To me, it seems reasonable to list the languages in their native language rather than in English since the reader might be unable to read English. (Would you English readers recognize "English" if it appeared as "イングレス" on a Japanese website?)

As for Hillary's using "ES", that's the two-character ISO 639-1 code for Español—all major languages have one. But how many web users know their ISO 639-1 code? Maybe all Spanish-speaking people understand that an "ES" link is intended for them, but in case there are a few who don't, I think spelling it out makes more sense.

But what if a language picker includes multiple languages, including some not supported by users' screen readers? If we list the languages in their native language rather than English (e.g., 日本語) how will screen readers handle this?

To find out, I created a Language Picker Test Page and tested it using various screen readers:

  • JAWS 17, tested in both IE11 and Firefox 48 with its default synthesizer (Eloquence)
  • NVDA 2016.2.1, tested in Firefox 48 with its default synthesizer (eSpeak NG)
  • VoiceOver in Safari on Mac OS 10.11.2 (El Capitan)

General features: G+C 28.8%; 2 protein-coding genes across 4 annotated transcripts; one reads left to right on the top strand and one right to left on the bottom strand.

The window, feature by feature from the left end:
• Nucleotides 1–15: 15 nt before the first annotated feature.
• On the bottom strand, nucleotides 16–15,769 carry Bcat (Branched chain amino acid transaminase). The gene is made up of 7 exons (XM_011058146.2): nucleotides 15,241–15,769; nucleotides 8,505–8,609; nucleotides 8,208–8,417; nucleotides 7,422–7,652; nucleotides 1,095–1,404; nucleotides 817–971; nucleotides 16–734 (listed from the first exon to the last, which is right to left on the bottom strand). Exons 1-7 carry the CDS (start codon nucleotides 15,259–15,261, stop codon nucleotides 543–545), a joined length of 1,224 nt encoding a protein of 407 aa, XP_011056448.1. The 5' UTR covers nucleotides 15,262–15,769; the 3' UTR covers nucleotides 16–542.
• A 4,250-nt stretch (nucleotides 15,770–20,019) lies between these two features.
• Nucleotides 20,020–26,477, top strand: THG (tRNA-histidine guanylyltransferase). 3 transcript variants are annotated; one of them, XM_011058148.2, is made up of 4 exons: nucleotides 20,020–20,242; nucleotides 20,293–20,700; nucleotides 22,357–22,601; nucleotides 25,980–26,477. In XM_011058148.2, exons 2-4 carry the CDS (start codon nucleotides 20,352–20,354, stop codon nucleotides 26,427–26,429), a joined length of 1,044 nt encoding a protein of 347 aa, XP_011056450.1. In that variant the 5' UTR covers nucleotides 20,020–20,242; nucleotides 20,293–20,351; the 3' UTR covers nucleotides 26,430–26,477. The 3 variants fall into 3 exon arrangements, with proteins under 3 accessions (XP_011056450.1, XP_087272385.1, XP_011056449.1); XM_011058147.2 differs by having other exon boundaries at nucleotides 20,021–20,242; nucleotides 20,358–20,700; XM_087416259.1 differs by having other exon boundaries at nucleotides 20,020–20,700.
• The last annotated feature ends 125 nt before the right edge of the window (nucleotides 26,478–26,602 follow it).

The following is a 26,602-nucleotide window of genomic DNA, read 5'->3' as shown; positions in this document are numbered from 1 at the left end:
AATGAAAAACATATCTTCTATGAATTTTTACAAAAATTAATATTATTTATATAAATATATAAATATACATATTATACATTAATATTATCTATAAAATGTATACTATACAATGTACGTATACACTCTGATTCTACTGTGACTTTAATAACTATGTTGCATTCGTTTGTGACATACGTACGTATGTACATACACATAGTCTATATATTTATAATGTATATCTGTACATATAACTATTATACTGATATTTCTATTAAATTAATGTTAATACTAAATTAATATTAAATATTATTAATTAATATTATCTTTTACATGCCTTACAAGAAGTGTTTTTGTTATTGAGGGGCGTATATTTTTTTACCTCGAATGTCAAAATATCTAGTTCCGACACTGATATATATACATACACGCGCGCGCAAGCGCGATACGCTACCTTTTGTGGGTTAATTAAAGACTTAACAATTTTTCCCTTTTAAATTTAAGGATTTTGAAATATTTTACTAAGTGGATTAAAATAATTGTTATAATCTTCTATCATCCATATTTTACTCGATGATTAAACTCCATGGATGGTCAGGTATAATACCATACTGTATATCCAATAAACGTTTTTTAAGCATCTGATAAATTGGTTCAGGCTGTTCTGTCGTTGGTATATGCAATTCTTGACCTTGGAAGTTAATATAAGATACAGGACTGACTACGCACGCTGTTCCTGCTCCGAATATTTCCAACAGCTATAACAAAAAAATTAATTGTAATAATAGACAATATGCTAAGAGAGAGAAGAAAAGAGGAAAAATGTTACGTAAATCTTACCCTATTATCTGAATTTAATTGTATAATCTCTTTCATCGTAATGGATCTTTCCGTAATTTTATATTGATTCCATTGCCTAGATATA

• VoiceOver on iOS 8.4.1
  • TalkBack on Android 4.4 (on a Nexus 4 phone)
  • Microsoft Narrator on Windows 10
  • Window-Eyes 9.5 with eSpeak in IE11

The Test Page includes a variety of multilingual examples (a paragraph, several lists of links, and several lists of radio buttons with labels) and features a variety of languages (German, French, Spanish, Japanese, Nepali, and Inuktitut).

The multilingual paragraph was created in order to conduct a simple baseline test to determine whether a screen reader supports automatic language switching at all. This test revealed that VoiceOver on Mac OS X, though it supports a variety of languages, can't switch between them on-the-fly (the same is true of Narrator and TalkBack). If the voice is set to English, these screen readers reads everything in English, including words like 日本語. Stay tuned for details on how how they handle that.

VoiceOver on iOS does support automatic switching between languages, so hopefully Apple can extend this same functionality to the desktop soon.

Supported, recognized, and unrecognized languages

Screen readers behave differently depending on whether they:

  • support the language.
  • recognize the language.
  • do not recognize the language.

For all screen readers, if they support the language they simply speak the content using the voice for that language. Which languages are supported depends on both the screen reader and the synthesizer. When they don't support a language, they might at least recognize it, in which case they can identify the language to the user, if not speak it. Or they might not recognize it at all. What happens in the latter case varies widely across screen readers.